Until now, the variant types of ctxB were mainly found in V. cholerae O1 isolates, whereas only few variant genotypes were found in the O139 serogroup in Bangladesh [7]. Our previous study showed that the O139 isolates collected in China were entirely El Tor type (genotype 3) of ctxB [11]. In this study, we detected genotype 1 (Classical type) and genotype 5 type of ctxB carried isolates from Guangdong Province, which to the best of our knowledge is the first report of variant types (but not El Tor type) of ctxB from V. cholerae O139 isolates in China. Our study also indicated that the ctxB variants are not limited to the O1 serogroup in China. Furthermore, in this study the earliest variant ctxB-type isolate emerged in 1994, which was even earlier than that from Bangladesh O139 isolates (in 1998) [7]. Thus, factors that induce changes in the ctxB gene are unclear. From this study, the ctxB variant isolates were sporadically distributed in different periods and regions. It is important to investigate the molecular characteristics of V. cholerae O139 to identify the possible epidemic caused by this ctxB variant isolate. A recent study reported that in Bangladesh and Haiti, the O1 El Tor clinical variant isolates produced increased cholera toxin and expressed higher virulence factors than El Tor wild-type isolates [18]. Meanwhile, the O1 El Tor isolates containing the classical ctxB allele have replaced the prototype El Tor in China in recent years [9], as well as in other Asian countries [6, 19, 20]. Therefore, it is necessary to strength the surveillance of the O139 serogroup, which is experiencing this potential genetic shifting. A previous study indicated that toxigenic (cholera toxin produced) O139 isolates maintained a relatively high clonality, although isolates collected from widely different geographical locations were non-toxigenic isolates; however, the non-toxigenic isolates exhibited greater diversity and multiple clonal lineages [11]. This feature was also identified by PFGE of our local isolates in this study. The predominant pattern of the toxigenic isolates was GD027, which contained 18 isolates from 1994 to 2012. However, the first documented O139 isolates in Guangdong were recovered from diarrhoeal cases in Shenzhen and Foshan in 1993. The PFGE pattern for the Shenzhen isolate was indistinguishable from two isolates recovered from Guangzhou in 1994 and 1999, while the isolate from Foshan was indistinguishable from one isolate recovered from Guangzhou in 1997. These data suggest that O139 isolates appear to survive and spread throughout the environment since their introduction in Guangdong in 1993.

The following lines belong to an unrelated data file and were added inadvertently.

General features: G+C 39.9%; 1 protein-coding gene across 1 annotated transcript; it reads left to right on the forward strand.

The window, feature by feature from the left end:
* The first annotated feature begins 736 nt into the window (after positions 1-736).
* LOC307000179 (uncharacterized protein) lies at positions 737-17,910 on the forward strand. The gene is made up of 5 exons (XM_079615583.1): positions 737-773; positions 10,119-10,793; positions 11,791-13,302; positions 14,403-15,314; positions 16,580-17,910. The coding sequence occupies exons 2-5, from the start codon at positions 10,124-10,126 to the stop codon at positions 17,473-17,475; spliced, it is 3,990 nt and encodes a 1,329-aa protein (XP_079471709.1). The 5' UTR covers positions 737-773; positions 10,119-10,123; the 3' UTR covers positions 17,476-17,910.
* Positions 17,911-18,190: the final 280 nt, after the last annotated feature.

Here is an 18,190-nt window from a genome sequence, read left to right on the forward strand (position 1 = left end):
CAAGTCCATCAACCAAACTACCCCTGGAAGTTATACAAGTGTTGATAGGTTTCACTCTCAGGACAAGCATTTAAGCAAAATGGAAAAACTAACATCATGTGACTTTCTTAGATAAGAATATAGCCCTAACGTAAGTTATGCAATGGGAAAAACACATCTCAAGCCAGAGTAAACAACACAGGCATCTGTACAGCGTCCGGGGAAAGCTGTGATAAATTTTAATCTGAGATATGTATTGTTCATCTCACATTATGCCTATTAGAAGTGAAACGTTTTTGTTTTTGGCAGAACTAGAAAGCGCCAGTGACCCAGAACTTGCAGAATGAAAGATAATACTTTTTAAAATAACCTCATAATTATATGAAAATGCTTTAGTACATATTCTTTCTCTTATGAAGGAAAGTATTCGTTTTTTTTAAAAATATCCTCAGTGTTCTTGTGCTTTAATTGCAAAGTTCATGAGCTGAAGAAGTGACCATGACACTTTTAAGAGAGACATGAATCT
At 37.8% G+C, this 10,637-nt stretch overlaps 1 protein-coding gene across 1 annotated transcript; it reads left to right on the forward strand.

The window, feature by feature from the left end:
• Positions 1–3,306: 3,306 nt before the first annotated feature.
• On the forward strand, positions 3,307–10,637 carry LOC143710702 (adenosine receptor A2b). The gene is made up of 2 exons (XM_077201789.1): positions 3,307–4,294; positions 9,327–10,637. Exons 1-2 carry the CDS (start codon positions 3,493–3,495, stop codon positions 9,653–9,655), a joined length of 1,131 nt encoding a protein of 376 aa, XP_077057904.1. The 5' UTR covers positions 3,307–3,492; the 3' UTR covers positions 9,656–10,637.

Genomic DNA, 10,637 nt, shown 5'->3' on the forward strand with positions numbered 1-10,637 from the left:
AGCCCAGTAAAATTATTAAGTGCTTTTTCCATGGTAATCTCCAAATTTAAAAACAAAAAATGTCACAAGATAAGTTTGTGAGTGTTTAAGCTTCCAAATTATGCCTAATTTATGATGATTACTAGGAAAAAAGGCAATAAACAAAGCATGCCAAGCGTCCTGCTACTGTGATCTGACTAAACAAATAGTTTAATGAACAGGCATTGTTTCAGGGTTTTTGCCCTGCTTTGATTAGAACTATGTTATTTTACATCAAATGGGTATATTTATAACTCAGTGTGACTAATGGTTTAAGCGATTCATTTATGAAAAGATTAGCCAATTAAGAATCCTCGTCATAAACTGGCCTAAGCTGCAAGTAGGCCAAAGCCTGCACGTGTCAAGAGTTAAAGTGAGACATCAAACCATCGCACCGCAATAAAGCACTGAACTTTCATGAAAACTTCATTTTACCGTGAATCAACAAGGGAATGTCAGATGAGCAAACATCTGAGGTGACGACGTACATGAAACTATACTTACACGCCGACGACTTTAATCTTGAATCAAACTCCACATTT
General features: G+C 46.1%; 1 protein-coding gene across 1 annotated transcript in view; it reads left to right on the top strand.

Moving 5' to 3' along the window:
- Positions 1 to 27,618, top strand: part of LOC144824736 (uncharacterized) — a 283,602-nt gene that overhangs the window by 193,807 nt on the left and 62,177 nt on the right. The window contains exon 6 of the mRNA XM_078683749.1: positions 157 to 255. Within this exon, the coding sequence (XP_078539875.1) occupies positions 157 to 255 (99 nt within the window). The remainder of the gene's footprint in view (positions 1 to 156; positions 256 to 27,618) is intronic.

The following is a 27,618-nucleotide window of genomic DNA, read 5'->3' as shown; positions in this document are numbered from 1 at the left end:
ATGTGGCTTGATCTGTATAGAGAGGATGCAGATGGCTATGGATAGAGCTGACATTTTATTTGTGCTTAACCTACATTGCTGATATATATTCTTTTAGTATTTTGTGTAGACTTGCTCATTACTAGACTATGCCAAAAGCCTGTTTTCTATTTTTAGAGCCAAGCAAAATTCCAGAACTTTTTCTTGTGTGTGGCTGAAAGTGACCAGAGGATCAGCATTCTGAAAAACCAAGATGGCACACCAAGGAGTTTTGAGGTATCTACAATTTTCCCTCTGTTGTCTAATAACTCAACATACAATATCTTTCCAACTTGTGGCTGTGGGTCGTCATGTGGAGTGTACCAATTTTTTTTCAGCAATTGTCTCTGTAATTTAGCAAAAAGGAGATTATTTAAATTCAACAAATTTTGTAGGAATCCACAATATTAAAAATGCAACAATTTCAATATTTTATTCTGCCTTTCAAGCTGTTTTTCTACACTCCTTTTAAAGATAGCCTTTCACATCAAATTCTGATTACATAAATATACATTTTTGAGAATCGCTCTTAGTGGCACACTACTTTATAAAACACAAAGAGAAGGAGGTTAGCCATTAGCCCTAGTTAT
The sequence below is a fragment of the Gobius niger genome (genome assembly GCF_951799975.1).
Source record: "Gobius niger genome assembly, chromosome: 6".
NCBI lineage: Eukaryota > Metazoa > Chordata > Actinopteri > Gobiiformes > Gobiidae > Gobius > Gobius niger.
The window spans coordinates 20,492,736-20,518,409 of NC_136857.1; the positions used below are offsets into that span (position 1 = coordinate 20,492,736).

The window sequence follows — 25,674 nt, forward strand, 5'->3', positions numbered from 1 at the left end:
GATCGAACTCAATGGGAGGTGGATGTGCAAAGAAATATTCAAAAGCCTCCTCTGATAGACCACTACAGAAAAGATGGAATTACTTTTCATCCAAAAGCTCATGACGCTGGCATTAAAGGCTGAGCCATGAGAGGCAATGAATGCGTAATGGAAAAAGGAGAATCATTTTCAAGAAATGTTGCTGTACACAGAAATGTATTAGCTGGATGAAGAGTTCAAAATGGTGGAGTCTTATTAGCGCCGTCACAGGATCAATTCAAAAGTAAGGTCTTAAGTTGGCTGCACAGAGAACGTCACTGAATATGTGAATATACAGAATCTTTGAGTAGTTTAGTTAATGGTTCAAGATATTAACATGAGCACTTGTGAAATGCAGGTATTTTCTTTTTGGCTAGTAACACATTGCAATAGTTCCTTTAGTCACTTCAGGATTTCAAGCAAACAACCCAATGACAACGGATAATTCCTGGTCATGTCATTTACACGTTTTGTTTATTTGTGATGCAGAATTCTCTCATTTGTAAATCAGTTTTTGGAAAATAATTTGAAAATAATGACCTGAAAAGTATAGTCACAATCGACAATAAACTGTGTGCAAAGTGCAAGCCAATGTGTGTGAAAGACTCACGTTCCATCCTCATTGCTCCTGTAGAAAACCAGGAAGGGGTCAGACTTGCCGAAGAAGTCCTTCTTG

Epidemiological data showed that three cases with ctxB genotype 5 (two PFGE GD039 and one GD048) were all sporadic and isolated from the same suburban village in Guangzhou in 1999. However, the seven ctxB genotype 1 isolates were dispersed into patterns GD026, GD027, GD038, GD050 (one case each) and three cases of pattern GD024, most of these cases presented in different years and geographical locations. Although PFGE is the ‘gold standard’ for identification and traceability of many outbreaks, PFGE patterns produced by restriction enzyme digestion only described a small part of the genome variation with limited resolution, especially for high clonality groups.